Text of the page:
Heifer market prices have increased by about 100 percent in recent years. Although that's good for the dairies selling cattle, it poses some unique financial problems for buyers. Several years ago, banks were valuing cattle fairly close to their purchase price and then lending approximately 75 percent of that value. But banks have not kept up with current heifer prices in making their valuations; therefore, many farms lose $500 to $800 in equity with each purchased animal. This has serious effects for dairies that lease facilities, since cattle make up the bulk of their equity.

That lost equity makes it difficult for expanding dairies to meet the bank's minimum percent equity requirement. In this situation, the dairy must pay down debt and purchase cattle out of cash flow. This, in turn, slows down the dairy's expansion.

Banks, on the other hand, do not want to get into a position similar to the Land Bank situation of the 1970s and 1980s where they were lending money against rapidly appreciating land values. They point to the 20-year history of heifer prices, questioning whether the recent run-up in prices is merely an aberration.

Are current replacement prices similar to the land bust of the 1980s? I think not. Let's look at the driving forces that are creating the phenomenal heifer prices.

Supply and demand
A recent white paper compiled by dairy specialists at Monsanto Dairy Business, summarized the situation as follows:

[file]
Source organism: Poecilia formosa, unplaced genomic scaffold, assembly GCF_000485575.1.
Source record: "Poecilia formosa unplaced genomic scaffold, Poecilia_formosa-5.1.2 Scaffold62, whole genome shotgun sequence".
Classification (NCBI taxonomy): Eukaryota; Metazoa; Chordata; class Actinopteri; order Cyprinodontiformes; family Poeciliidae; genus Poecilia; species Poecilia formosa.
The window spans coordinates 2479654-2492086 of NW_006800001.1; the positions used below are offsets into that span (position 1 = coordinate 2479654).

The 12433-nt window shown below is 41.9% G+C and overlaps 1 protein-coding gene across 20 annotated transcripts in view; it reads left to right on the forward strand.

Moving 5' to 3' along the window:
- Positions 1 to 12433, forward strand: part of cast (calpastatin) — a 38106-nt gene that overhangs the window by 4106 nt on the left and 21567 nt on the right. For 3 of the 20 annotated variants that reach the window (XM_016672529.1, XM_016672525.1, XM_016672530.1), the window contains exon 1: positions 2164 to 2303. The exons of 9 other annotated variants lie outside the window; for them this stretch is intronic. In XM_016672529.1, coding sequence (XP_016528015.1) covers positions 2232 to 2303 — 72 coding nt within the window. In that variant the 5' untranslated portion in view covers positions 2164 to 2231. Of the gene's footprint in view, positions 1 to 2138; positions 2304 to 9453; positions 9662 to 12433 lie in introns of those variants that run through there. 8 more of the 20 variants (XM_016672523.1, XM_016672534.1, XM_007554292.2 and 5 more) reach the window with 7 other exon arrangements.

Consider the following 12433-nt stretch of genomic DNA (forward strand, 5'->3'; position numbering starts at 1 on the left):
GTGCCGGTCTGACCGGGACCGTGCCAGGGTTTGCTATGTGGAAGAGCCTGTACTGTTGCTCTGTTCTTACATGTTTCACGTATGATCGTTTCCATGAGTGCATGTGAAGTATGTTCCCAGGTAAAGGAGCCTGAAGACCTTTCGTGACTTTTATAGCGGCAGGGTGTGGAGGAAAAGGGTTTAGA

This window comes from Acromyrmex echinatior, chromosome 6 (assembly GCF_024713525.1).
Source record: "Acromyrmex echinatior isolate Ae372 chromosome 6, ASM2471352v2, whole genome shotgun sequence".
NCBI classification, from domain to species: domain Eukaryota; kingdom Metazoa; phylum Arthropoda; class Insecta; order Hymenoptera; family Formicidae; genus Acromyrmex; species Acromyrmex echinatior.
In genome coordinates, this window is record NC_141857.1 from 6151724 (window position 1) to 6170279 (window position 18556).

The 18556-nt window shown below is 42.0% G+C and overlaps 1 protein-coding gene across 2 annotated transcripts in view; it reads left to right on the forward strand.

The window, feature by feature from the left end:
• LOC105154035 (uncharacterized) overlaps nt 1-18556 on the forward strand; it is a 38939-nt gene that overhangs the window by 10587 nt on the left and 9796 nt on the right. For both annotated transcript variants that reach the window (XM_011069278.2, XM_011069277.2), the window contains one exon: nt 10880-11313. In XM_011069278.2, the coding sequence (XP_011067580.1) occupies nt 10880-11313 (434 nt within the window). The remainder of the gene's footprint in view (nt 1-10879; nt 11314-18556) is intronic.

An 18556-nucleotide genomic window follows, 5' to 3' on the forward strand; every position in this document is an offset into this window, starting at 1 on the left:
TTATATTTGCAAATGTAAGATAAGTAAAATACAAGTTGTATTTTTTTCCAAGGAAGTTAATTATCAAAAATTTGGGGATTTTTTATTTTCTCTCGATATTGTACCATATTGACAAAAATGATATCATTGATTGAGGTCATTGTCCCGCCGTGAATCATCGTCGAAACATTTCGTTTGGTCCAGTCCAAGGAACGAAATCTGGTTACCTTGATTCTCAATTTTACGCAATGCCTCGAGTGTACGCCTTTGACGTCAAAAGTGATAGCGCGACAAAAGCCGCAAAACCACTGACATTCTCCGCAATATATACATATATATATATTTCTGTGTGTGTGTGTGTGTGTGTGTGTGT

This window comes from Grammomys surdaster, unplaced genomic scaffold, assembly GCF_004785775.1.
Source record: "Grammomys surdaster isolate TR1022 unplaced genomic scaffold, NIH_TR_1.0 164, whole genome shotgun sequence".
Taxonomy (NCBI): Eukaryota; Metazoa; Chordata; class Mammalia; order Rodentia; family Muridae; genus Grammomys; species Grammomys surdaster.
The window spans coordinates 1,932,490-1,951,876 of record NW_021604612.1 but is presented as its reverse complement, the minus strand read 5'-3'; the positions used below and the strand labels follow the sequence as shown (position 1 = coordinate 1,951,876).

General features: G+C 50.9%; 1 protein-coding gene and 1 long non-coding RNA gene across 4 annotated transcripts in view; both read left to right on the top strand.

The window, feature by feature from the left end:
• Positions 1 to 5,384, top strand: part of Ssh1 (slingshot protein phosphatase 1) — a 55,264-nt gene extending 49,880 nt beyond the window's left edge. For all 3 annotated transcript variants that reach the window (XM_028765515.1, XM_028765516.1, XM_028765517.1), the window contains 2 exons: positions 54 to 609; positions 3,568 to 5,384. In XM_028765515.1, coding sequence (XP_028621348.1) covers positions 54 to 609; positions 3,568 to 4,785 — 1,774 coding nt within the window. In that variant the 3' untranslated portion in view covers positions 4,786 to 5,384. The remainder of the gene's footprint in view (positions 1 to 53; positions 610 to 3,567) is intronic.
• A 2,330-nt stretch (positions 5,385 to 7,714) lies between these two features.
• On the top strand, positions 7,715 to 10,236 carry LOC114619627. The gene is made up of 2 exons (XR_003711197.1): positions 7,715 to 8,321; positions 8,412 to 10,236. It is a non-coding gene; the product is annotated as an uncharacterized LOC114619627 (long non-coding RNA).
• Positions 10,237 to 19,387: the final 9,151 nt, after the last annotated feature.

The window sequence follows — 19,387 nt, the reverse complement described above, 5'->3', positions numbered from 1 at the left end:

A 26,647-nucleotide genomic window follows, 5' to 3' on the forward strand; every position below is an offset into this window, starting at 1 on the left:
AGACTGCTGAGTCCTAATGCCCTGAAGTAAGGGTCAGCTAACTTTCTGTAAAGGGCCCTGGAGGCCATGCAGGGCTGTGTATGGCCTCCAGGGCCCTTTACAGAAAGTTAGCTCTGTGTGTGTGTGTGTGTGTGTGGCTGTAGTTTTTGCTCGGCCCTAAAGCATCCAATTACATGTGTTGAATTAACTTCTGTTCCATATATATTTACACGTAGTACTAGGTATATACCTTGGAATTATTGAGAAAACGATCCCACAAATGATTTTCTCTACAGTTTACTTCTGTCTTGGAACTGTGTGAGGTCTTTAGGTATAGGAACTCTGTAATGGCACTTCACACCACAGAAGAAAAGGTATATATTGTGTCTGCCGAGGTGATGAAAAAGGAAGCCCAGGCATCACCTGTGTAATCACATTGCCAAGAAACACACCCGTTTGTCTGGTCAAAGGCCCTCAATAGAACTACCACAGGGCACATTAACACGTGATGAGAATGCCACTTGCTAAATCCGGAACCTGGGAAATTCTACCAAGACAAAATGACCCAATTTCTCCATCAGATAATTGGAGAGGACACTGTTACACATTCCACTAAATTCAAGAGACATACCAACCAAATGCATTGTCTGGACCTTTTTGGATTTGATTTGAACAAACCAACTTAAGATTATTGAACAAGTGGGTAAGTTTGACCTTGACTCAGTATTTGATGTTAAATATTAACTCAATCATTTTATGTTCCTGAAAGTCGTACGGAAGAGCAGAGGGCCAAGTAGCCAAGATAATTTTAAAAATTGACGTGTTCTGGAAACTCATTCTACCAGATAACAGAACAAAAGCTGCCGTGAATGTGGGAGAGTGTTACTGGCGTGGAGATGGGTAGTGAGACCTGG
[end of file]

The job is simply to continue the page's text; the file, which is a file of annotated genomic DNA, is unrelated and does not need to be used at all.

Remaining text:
n While no one knows exactly how many heifers are out there, the perception of a shortage exists.

  • During 2000-2001, cow numbers increased, while herd numbers fell. Shrinking herd numbers led to fewer heifers for sale.
  • Demand for heifers has been accelerated by herd expansions in recent years. In fact, expansion herds must purchase 1.7 heifers for each expansion animal over the first two years of the project.
  • USDA studies show that 10 percent of calves die during the first eight weeks of life. Another 5 percent to 10 percent never make it to the milking herd. So we only get about 34 to 36 mature heifers per 100 births. If the cull rate exceeds 36 percent, the current heifer supply would be depleted.

Not a short-term problem
This is not a short-term problem. Prices are being driven by forces that started more than 15 years ago when an over-supply of heifers masked some of the population shifts taking place in the dairy industry. However, banks still view this as a short-term problem - similar to the land deals of past decades.

The effect of discounted equity positions will have an effect on future expansion projects. Dairies with strong equity positions in land and facilities will have an advantage over dairies with a larger portion of their assets in cattle. Demand for heifers remained strong in 2000 when milk prices were low, and as well as this year with high milk prices. In the end, long-term heifer supply will depend on the rate at which dairy herds exit the market. There will become a point, given current culling and birth rates, where the remaining cows will not be able to supply the demand for heifers.

Bankers may have ultimate control over how much expansion takes place if they continue to discount the value of heifers in today's market.

Paul Johnson is a veterinarian and consultant in Enterprise, Ala.